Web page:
As the video below from The Racing Capital of the World indicates, Partick better keep her heel to the floor if she wants to survive in Indianapolis. Rumor has it that Jessica Vasquez will be out in time to compete in the 500, maybe in the McDonald's car. Told you that bitch was crazy.

Wonder who's she supporting in the upcoming primary? Her party affiliation is irrelevant, as Indiana has open primaries (well, sort of).

I may travel to Indianapolis for the festivities, financing the trip through sales of "Past is Prologue" t-shirts. Be sure to check back later for pictures. To save both of us time, I'll monitor the "Partick" counter and report back after Memorial Day. Until then, you can worry about our lesser problems.

Tuesday, April 03, 2007

Take Me Out to the Ballpark

As April begins, the doldrums inspired by a Northwest winter begin to fade. The stage is being opened as baseball fields across North America are manicured with a standard of care rarely seen outside the walls of Augusta National. Hundreds of thousands of players, ranging from grizzled veteran specialist relievers to six-year old teeballers, will play organized baseball in the months to come. Tens of millions will witness the games, and each individual's experience will be different. Some spectators are avid fans, keeping score by hand while listening to the local radio broadcast on handsets so technologically anachronistic that you now have to go to a second-hand store to find one. Other visitors to the park may care less about the particulars, attending to cheer on their favorite player, their spouse or children. Still others will be there simply based on consequence-- being drug along by a Fever Pitch-like spouse or succumbing to the siren's song of dollar beer night. All of these characters and more are on display nearly every night at a baseball park near you.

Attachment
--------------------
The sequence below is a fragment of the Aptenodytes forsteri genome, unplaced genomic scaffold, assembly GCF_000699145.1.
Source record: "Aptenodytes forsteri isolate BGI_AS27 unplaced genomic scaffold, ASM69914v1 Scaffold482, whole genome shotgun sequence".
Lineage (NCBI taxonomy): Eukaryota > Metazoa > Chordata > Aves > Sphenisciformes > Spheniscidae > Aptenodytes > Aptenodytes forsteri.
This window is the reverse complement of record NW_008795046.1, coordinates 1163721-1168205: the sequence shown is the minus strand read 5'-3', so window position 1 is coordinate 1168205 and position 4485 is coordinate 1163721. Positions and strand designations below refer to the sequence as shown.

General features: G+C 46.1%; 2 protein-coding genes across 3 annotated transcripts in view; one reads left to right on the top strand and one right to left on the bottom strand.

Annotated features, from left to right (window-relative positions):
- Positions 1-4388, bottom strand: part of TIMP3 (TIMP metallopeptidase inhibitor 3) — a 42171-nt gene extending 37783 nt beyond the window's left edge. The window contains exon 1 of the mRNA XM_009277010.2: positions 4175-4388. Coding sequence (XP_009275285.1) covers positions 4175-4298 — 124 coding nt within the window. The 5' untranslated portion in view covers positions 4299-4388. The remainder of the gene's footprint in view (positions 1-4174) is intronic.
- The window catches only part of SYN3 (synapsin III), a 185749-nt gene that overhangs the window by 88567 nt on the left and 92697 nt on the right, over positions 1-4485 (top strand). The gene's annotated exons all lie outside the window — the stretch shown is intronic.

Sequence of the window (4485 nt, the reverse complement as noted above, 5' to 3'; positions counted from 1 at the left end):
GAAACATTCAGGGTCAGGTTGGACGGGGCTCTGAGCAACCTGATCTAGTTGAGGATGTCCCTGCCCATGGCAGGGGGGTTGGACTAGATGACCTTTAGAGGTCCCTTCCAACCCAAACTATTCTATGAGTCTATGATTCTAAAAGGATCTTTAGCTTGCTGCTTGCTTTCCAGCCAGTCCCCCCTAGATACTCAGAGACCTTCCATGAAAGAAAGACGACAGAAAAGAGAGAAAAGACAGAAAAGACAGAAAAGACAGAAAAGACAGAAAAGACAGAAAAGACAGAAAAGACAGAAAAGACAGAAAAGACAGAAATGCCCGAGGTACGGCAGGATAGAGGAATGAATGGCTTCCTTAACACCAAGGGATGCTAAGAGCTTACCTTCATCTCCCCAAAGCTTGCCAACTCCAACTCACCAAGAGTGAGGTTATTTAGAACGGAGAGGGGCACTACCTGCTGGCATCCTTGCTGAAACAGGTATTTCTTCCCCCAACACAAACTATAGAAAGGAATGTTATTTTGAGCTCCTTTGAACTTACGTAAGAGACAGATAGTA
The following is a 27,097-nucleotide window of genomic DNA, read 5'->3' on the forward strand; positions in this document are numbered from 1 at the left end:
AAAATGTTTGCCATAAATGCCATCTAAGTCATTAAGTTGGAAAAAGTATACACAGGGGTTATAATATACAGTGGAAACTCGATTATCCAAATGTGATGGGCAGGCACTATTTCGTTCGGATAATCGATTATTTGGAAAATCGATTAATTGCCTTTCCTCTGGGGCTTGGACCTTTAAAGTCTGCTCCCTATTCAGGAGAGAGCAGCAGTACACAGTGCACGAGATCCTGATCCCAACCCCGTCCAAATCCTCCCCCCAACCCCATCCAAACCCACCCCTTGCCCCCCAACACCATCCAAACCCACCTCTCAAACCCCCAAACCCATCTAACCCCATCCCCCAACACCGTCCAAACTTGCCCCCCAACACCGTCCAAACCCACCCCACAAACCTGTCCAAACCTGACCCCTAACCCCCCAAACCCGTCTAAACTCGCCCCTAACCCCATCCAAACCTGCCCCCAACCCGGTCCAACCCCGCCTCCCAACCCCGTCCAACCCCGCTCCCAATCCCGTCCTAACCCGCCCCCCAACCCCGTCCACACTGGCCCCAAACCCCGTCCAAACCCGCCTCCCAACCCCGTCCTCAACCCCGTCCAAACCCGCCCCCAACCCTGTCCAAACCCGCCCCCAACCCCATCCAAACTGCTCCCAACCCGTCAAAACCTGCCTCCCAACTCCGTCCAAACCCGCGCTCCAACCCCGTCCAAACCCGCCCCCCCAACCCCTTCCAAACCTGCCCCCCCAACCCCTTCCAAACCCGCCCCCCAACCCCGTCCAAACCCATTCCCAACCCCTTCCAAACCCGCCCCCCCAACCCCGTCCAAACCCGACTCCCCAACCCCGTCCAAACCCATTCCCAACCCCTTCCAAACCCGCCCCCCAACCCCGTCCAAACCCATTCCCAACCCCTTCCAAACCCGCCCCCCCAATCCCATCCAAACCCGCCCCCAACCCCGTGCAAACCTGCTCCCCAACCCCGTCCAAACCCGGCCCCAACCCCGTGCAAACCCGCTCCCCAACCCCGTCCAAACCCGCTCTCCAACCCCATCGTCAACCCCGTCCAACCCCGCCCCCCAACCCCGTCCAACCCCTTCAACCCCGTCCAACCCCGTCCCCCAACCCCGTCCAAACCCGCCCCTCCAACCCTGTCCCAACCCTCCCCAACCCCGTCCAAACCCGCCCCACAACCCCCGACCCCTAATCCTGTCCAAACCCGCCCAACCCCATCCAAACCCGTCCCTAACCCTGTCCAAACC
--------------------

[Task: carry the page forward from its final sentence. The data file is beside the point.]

My love of baseball, like many other avid fans, stems from my childhood. I was lucky enough to grow up in a family and neighborhood that supported outdoor recreation, including baseball. I treasure memories of slapping a Wiffle ball over a chain link fence and, later, encountering for the first time the realm of competitive sports and, as often the youngest participant, the concepts of hierarchy and machismo. Equally rewarding were trips to Busch Stadium attending St. Louis Cardinals games, where I saw greats such as Ozzie Smith in the prime of his career and oddities like backup catcher Glen Brummer (4 career stolen bases) stealing home plate in the extra-innings of the second game of a midsummer doubleheader. I continued playing baseball, first at catcher, then right field and, on a very few occasions late in that period, as a pitcher. At age 15, other organized sports began to dominate my time and baseball's importance began to fade from my memory.